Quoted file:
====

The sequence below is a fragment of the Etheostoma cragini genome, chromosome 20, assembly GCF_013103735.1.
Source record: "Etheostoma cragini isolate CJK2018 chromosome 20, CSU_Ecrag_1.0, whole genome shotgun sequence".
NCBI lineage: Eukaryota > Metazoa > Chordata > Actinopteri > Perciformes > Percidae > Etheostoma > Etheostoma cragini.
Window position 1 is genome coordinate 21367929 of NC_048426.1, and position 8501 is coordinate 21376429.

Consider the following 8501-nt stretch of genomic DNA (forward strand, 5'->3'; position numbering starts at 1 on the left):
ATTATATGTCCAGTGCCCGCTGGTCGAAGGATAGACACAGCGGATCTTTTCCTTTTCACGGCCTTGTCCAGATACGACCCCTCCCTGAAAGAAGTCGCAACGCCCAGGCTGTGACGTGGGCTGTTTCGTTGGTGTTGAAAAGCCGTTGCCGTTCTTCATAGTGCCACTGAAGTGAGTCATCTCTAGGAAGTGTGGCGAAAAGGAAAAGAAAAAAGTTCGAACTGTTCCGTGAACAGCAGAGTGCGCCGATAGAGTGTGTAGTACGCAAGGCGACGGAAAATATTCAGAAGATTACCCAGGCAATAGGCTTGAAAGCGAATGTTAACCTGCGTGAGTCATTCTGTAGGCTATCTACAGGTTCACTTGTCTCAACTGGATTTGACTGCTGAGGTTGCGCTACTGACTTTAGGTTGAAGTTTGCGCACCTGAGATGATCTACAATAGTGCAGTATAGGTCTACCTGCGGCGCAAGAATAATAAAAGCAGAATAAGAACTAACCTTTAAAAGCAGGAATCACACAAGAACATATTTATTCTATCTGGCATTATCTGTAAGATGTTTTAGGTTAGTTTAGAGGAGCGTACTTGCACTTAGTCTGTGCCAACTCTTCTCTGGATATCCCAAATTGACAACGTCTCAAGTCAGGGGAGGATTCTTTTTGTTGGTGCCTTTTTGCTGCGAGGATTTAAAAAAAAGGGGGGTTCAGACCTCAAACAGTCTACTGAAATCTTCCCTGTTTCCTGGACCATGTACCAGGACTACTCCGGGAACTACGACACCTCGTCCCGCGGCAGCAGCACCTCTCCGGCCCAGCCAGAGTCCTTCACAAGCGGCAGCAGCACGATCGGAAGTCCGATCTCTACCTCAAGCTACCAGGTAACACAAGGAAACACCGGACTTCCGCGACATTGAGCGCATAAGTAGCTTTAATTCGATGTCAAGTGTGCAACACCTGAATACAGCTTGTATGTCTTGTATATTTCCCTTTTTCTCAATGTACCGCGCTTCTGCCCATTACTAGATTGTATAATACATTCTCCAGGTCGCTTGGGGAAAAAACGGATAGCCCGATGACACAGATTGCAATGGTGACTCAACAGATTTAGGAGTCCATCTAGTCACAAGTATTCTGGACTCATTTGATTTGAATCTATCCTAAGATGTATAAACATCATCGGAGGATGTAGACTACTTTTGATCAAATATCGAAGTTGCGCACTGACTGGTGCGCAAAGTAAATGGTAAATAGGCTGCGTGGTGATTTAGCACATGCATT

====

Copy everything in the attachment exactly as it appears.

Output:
The sequence below is a fragment of the Etheostoma cragini genome, chromosome 20, assembly GCF_013103735.1.
Source record: "Etheostoma cragini isolate CJK2018 chromosome 20, CSU_Ecrag_1.0, whole genome shotgun sequence".
NCBI lineage: Eukaryota > Metazoa > Chordata > Actinopteri > Perciformes > Percidae > Etheostoma > Etheostoma cragini.
Window position 1 is genome coordinate 21367929 of NC_048426.1, and position 8501 is coordinate 21376429.

Consider the following 8501-nt stretch of genomic DNA (forward strand, 5'->3'; position numbering starts at 1 on the left):
ATTATATGTCCAGTGCCCGCTGGTCGAAGGATAGACACAGCGGATCTTTTCCTTTTCACGGCCTTGTCCAGATACGACCCCTCCCTGAAAGAAGTCGCAACGCCCAGGCTGTGACGTGGGCTGTTTCGTTGGTGTTGAAAAGCCGTTGCCGTTCTTCATAGTGCCACTGAAGTGAGTCATCTCTAGGAAGTGTGGCGAAAAGGAAAAGAAAAAAGTTCGAACTGTTCCGTGAACAGCAGAGTGCGCCGATAGAGTGTGTAGTACGCAAGGCGACGGAAAATATTCAGAAGATTACCCAGGCAATAGGCTTGAAAGCGAATGTTAACCTGCGTGAGTCATTCTGTAGGCTATCTACAGGTTCACTTGTCTCAACTGGATTTGACTGCTGAGGTTGCGCTACTGACTTTAGGTTGAAGTTTGCGCACCTGAGATGATCTACAATAGTGCAGTATAGGTCTACCTGCGGCGCAAGAATAATAAAAGCAGAATAAGAACTAACCTTTAAAAGCAGGAATCACACAAGAACATATTTATTCTATCTGGCATTATCTGTAAGATGTTTTAGGTTAGTTTAGAGGAGCGTACTTGCACTTAGTCTGTGCCAACTCTTCTCTGGATATCCCAAATTGACAACGTCTCAAGTCAGGGGAGGATTCTTTTTGTTGGTGCCTTTTTGCTGCGAGGATTTAAAAAAAAGGGGGGTTCAGACCTCAAACAGTCTACTGAAATCTTCCCTGTTTCCTGGACCATGTACCAGGACTACTCCGGGAACTACGACACCTCGTCCCGCGGCAGCAGCACCTCTCCGGCCCAGCCAGAGTCCTTCACAAGCGGCAGCAGCACGATCGGAAGTCCGATCTCTACCTCAAGCTACCAGGTAACACAAGGAAACACCGGACTTCCGCGACATTGAGCGCATAAGTAGCTTTAATTCGATGTCAAGTGTGCAACACCTGAATACAGCTTGTATGTCTTGTATATTTCCCTTTTTCTCAATGTACCGCGCTTCTGCCCATTACTAGATTGTATAATACATTCTCCAGGTCGCTTGGGGAAAAAACGGATAGCCCGATGACACAGATTGCAATGGTGACTCAACAGATTTAGGAGTCCATCTAGTCACAAGTATTCTGGACTCATTTGATTTGAATCTATCCTAAGATGTATAAACATCATCGGAGGATGTAGACTACTTTTGATCAAATATCGAAGTTGCGCACTGACTGGTGCGCAAAGTAAATGGTAAATAGGCTGCGTGGTGATTTAGCACATGCATT